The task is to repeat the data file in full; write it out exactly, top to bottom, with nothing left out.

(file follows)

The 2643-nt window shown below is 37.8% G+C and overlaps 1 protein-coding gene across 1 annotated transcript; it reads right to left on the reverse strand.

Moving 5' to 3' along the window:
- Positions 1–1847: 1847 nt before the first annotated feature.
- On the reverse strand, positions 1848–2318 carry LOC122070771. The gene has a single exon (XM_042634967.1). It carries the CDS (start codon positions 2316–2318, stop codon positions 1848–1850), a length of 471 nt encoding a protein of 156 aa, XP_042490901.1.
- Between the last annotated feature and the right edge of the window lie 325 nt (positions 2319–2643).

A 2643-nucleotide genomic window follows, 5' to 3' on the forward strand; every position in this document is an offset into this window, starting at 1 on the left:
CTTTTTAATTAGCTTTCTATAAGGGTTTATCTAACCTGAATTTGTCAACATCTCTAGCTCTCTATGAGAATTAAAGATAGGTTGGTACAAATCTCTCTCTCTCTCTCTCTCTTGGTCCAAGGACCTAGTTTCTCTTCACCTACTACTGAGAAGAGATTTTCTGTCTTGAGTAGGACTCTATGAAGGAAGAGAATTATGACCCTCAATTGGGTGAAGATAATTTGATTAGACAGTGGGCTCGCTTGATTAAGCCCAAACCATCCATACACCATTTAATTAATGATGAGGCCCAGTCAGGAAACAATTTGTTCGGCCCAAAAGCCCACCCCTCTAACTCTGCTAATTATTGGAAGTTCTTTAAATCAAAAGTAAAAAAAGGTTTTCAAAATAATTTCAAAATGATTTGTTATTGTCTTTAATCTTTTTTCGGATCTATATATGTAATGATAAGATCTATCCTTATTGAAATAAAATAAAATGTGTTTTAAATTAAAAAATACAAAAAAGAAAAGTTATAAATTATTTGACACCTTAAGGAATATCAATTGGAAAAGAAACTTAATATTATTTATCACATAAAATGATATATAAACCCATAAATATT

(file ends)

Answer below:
The 2643-nt window shown below is 37.8% G+C and overlaps 1 protein-coding gene across 1 annotated transcript; it reads right to left on the reverse strand.

Moving 5' to 3' along the window:
- Positions 1–1847: 1847 nt before the first annotated feature.
- On the reverse strand, positions 1848–2318 carry LOC122070771. The gene has a single exon (XM_042634967.1). It carries the CDS (start codon positions 2316–2318, stop codon positions 1848–1850), a length of 471 nt encoding a protein of 156 aa, XP_042490901.1.
- Between the last annotated feature and the right edge of the window lie 325 nt (positions 2319–2643).

A 2643-nucleotide genomic window follows, 5' to 3' on the forward strand; every position in this document is an offset into this window, starting at 1 on the left:
CTTTTTAATTAGCTTTCTATAAGGGTTTATCTAACCTGAATTTGTCAACATCTCTAGCTCTCTATGAGAATTAAAGATAGGTTGGTACAAATCTCTCTCTCTCTCTCTCTCTTGGTCCAAGGACCTAGTTTCTCTTCACCTACTACTGAGAAGAGATTTTCTGTCTTGAGTAGGACTCTATGAAGGAAGAGAATTATGACCCTCAATTGGGTGAAGATAATTTGATTAGACAGTGGGCTCGCTTGATTAAGCCCAAACCATCCATACACCATTTAATTAATGATGAGGCCCAGTCAGGAAACAATTTGTTCGGCCCAAAAGCCCACCCCTCTAACTCTGCTAATTATTGGAAGTTCTTTAAATCAAAAGTAAAAAAAGGTTTTCAAAATAATTTCAAAATGATTTGTTATTGTCTTTAATCTTTTTTCGGATCTATATATGTAATGATAAGATCTATCCTTATTGAAATAAAATAAAATGTGTTTTAAATTAAAAAATACAAAAAAGAAAAGTTATAAATTATTTGACACCTTAAGGAATATCAATTGGAAAAGAAACTTAATATTATTTATCACATAAAATGATATATAAACCCATAAATATT